That may sound impossible. How do people take such large doses? Often, it happens in small steps. You might:

  • Crowd doses. You know you should take your pills four hours apart, but you slip the new one in at the three-hour mark.
  • Cite pain. You know you should use only one tablet, but you tell yourself you require a second.
  • Feel the need for more. In time, your body craves the drug. You take it to keep yourself from feeling overwhelmed with desire for it.

Most people who abuse cyclobenzaprine are taking other drugs, says the DEA. They use the prescription medication to ease discomfort caused by:

  • The high of cocaine can make sleep impossible. Popping a pill can unlock your muscles and allow for rest.
  • Heroin or painkillers. Between doses of opioids, your muscles can lock. Cyclobenzaprine can ease that symptom.
  • Hallucinations and anxiety take hold between drinks. This medication can soothe that discomfort.

It might be hard for you to separate one addiction from the other. You might just feel like you need drugs, although you can’t really tell which drug you want more.

But if you take high doses of cyclobenzaprine, regardless of the reason you do so, you can face serious side effects, including:

  • Anxiety
  • Hallucinations
  • Irregular heartbeat
  • Seizures
  • Stiff muscles
  • Vomiting

This is a medical emergency. You must go to the nearest emergency room for help. Doctors can use fluids to flush the drugs out of your system, and they can offer medications to slow your racing heart and ease your anxiety. But you’ll need to do more to make a full recovery.

hands grabbing each other

How to Stop Taking Cyclobenzaprine

Cyclobenzaprine can cause both physical and psychological dependence. When that happens, it’s hard for you to stop taking the drug on your own. It’s especially difficult to quit if you’re been mixing this drug with other substances like cocaine and heroin.

In a treatment program, the team can use blood tests and urine screenings to determine what you’ve taken and how much damage was done. Then, they can create a withdrawal program for you. That might involve:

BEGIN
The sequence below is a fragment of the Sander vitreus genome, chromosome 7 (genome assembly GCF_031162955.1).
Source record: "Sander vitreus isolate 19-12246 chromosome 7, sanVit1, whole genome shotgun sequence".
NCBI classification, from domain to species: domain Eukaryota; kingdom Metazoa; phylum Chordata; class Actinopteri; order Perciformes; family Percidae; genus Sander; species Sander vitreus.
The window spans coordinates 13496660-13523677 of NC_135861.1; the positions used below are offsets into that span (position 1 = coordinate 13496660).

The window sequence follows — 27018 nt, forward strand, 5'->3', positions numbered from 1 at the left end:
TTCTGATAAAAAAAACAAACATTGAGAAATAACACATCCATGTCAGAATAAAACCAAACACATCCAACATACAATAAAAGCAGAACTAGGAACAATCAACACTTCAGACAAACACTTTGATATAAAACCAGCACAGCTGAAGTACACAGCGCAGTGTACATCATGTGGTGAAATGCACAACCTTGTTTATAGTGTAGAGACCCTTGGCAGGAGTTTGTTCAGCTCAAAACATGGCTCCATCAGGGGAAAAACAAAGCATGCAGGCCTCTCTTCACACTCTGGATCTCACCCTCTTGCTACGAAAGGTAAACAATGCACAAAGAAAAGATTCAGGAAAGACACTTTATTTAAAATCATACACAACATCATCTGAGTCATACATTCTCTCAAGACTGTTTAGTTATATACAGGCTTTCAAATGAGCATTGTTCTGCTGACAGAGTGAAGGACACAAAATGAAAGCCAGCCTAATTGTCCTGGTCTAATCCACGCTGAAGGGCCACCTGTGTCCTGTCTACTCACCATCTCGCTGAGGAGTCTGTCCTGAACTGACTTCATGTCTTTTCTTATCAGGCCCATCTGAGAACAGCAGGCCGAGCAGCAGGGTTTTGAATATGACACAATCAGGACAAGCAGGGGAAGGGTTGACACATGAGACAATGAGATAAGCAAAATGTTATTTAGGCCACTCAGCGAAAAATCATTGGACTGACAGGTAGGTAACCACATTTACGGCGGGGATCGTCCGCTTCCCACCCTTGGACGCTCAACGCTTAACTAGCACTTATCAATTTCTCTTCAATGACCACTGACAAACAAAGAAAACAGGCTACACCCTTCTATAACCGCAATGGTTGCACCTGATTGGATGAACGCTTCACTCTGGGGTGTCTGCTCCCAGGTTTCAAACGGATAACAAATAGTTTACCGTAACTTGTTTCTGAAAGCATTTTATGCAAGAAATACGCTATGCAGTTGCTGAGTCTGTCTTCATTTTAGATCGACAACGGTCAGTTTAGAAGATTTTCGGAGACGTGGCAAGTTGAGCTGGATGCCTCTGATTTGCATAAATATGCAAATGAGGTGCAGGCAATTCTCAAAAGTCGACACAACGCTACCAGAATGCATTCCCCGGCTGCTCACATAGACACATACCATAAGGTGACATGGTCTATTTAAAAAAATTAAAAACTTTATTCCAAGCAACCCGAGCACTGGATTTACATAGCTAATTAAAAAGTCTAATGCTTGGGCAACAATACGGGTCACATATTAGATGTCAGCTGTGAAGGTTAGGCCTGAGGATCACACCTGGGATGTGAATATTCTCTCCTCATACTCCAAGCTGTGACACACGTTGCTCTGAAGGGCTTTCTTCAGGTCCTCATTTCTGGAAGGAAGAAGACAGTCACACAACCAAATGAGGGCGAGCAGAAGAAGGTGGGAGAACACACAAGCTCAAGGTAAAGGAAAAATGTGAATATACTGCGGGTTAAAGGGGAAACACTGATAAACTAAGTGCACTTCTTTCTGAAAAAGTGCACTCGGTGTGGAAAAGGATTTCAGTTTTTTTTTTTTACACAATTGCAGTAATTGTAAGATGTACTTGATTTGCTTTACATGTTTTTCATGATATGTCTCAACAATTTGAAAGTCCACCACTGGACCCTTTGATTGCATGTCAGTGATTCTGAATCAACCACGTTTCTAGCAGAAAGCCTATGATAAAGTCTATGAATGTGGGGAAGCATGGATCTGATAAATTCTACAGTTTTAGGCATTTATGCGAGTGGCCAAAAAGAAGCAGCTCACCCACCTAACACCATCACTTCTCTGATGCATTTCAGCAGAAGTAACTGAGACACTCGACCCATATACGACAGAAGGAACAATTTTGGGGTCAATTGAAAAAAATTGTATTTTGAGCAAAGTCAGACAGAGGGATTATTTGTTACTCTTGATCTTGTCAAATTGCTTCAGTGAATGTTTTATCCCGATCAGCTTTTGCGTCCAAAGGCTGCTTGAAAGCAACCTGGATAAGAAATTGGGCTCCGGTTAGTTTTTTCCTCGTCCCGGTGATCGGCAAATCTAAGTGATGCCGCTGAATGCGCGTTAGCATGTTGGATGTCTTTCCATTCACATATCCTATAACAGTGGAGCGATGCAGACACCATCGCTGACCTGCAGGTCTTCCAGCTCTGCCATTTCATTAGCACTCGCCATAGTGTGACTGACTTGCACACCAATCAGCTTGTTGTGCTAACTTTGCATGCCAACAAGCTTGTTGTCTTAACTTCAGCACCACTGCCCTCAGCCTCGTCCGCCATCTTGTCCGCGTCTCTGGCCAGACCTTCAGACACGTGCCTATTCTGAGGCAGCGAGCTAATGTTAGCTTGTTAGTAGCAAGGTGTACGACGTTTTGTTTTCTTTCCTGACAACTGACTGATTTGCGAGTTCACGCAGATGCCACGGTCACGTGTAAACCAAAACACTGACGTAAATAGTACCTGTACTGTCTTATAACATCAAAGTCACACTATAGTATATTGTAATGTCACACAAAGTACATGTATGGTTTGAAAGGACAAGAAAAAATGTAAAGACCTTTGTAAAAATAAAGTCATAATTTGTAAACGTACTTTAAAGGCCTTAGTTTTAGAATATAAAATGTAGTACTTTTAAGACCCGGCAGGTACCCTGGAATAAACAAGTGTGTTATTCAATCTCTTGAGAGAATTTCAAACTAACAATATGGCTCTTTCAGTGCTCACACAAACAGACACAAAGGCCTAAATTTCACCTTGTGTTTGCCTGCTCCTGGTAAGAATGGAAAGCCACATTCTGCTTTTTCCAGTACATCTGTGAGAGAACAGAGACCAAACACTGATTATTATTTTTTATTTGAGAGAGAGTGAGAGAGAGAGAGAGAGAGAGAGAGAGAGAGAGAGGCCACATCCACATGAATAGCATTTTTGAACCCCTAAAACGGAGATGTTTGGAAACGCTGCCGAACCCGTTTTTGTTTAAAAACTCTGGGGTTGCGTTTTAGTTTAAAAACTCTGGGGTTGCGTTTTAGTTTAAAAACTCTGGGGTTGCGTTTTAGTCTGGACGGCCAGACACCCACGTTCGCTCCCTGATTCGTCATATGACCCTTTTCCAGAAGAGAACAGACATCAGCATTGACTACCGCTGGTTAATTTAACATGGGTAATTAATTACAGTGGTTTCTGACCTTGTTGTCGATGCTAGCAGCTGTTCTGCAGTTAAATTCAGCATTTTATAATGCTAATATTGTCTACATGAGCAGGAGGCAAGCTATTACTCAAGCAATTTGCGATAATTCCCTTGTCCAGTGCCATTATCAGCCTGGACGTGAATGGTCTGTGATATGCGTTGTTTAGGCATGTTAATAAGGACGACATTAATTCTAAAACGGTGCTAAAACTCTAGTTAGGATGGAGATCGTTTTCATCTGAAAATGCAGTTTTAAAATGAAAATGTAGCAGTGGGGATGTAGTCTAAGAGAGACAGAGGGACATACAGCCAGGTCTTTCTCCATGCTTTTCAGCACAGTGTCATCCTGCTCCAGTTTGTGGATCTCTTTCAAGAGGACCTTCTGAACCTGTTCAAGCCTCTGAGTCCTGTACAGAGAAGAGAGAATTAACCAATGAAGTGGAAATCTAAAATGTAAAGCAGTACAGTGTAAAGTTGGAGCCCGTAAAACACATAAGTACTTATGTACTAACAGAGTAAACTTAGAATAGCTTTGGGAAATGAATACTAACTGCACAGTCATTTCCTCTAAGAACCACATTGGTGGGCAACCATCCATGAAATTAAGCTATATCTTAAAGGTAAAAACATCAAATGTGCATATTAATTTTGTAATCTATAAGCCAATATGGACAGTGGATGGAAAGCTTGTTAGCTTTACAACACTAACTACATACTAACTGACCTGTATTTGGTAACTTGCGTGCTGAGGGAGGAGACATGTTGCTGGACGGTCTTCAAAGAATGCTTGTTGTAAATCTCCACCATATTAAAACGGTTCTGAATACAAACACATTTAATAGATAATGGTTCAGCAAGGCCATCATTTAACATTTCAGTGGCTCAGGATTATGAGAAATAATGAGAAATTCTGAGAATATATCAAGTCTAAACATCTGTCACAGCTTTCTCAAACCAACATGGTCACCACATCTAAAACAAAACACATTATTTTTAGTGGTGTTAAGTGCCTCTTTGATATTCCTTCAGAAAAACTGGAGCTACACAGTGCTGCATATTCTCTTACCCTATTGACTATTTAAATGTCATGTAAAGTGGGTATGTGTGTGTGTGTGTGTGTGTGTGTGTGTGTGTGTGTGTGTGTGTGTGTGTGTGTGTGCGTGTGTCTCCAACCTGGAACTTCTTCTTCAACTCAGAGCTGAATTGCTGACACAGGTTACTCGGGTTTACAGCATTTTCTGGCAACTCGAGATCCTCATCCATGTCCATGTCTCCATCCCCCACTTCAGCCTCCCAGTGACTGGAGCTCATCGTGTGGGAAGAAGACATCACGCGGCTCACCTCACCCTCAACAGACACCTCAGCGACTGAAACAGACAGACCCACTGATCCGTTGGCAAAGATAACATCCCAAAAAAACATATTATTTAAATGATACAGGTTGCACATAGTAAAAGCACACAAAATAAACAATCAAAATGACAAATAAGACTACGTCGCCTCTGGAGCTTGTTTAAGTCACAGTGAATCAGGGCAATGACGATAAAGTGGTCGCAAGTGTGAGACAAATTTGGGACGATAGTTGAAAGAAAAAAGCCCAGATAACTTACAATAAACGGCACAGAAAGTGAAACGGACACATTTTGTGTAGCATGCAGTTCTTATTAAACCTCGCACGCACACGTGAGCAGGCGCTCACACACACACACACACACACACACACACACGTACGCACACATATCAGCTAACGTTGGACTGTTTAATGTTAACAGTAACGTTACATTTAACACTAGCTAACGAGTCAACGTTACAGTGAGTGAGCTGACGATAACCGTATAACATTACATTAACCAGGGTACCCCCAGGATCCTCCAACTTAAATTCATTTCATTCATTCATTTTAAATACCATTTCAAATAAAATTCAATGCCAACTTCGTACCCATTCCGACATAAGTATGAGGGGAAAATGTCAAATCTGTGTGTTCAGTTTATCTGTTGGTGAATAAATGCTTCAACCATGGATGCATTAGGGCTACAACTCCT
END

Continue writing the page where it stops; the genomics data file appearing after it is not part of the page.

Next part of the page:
• Medication management. Some drugs, including heroin and alcohol, respond to medications that ease cravings and soothe withdrawal symptoms.
  • Bland foods and cool drinks can help you regain your strength as your body heals.
  • Gentle movement. No one expects you to do hard workouts during withdrawal. But an easy walk or gentle stretches could help your body to process remaining drugs.
  • You’ll do the bulk of your recovery work in rehab. But your team might use techniques to increase your urge to stay in treatment and maintain your sobriety.

When you’re feeling sober and strong, you’ll move into rehab. There, you’ll dig into the causes of your addiction and look for ways to improve.

For someone who abuses cyclobenzaprine, pain management techniques might be helpful. Experts say back pain is responsive to gentle exercise, stretching, biofeedback, and massage. Your team might devise a program to help you understand how to quell discomfort without pills, so you won’t be tempted to relapse.

You’ll also spend time with a counselor, either alone or in groups, to build up your strength in sobriety and move toward a healthier future.

Plan to spend a few weeks in rehab, so you’ll give yourself enough time to make your lessons stick. And then plan to follow up with support groups to maintain your connection with the recovery community.